“Do you love the Jews? I do.— Michael Skiberg (@Ski_Berg) July 26, 2020
Do you love white ppl? I don’t know the meaning of that question.”
Should tell you everything about what they think of US! pic.twitter.com/gOlA2I7z5m
The Zeitgeist of the post-World War II era is clear.
It has been a mood of “antiracism” or self hatred that has haunted us ever since 1945. Western civilization has been in a funk ever since World War II. This idea has dominated the last 80 years of history. This lack of self confidence in our civilization can be seen in our art, music, film, philosophy, politics, monuments, etc. The idea that the White man is no good dominates and defines mainstream culture.
Anyway, this has been on mind as I wrote The Burden of the 20th Century and Shrugging Off The Burden of the 20th Century. It was on my mind tonight when I came across a video about William Strauss and Neil Howe’s book The Fourth Turning which I am familiar with but haven’t read in full. In the video, it was mentioned that in the book which was published in 1996 that a new virus was listed as one of the potential scenarios that could trigger a new Crisis that would bring the post-World War II era to a close.
After doing some Googling, I came across an online copy of the book:
“A spark will ignite a new mood. Today, the same spark would flame briefly but then extinguish, its last flicker merely confirming and deepening the Unraveling-era mind-set. This time, though, it will catalyze a Crisis. In retrospect, the spark might seem as ominous as a financial crash, as ordinary as a national election, or as trivial as a Tea Party. It could be a rapid succession of small events in which the ominous, the ordinary, and the trivial are commingled.
Recall that a Crisis catalyst involves scenarios distinctly imaginable eight or ten years in advance. Based on recent Unraveling-era trends, the following circa-2005 scenarios might seem plausible …
The Centers for Disease Control and Prevention announce the spread of a new communicable virus. The disease reaches densely populated areas, killing some. Congress enacts mandatory quarantine measures. The president orders the National Guard to throw prophylactic cordons around unsafe neighborhoods. Mayors resist. Urban gangs battle suburban militias. Calls mount for the president to declare martial law.”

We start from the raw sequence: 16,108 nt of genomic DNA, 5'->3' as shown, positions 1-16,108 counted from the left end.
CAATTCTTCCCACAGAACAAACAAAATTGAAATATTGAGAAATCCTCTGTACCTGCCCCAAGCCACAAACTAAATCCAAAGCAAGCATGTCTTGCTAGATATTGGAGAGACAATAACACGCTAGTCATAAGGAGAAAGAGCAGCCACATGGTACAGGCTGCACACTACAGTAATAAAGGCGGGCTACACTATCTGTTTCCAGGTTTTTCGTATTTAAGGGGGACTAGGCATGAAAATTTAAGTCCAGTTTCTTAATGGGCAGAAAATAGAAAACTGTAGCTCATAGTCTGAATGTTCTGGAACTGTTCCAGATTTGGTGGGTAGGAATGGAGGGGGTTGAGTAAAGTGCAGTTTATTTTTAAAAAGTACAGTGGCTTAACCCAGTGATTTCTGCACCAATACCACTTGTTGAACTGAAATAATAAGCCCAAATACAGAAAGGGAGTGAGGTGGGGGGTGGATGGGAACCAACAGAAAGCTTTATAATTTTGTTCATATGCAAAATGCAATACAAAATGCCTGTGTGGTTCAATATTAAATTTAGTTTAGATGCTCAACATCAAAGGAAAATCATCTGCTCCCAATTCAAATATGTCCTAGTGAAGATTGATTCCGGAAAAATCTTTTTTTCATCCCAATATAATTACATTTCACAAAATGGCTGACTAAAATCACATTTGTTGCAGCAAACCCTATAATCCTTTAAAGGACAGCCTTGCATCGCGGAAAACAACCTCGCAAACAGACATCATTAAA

Needless to say, this was intriguing.
The Fourth Turning was written during the mid-1990s which it described as an “Unraveling” period or Fall season – a period of weak institutions, strong individualism, cynicism and culture war – which aptly sums up my adult life and the last 30 years of American history
“At home and abroad, these events will reflect the tearing of the civic fabric at points of extreme vulnerability—problem areas where, during the Unraveling, America will have neglected, denied, or delayed needed action. Anger at “mistakes we made” will translate into calls for action, regardless of the heightened public risk. It is unlikely that the catalyst will worsen into a full-fledged catastrophe, since the nation will probably find a way to avert the initial danger and stabilize the situation for a while. The local rebellions will probably be quelled, terrorists foiled, fiscal crisis averted, disease halted, or war fever cooled. Yet even if dire consequences are temporarily averted, America will have entered the Fourth Turning.
The new mood and its jarring new problems will provide a natural end point for the Unraveling-era decline in civic confidence. In the pre-Crisis years, fears about the flimsiness of the social contract will have been subliminal but rising. As the Crisis catalyzes, these fears will rush to the surface, jagged and exposed. Distrustful of some things, individuals will feel that their survival requires them to distrust more things. This behavior could cascade into a sudden downward spiral, an implosion of societal trust.”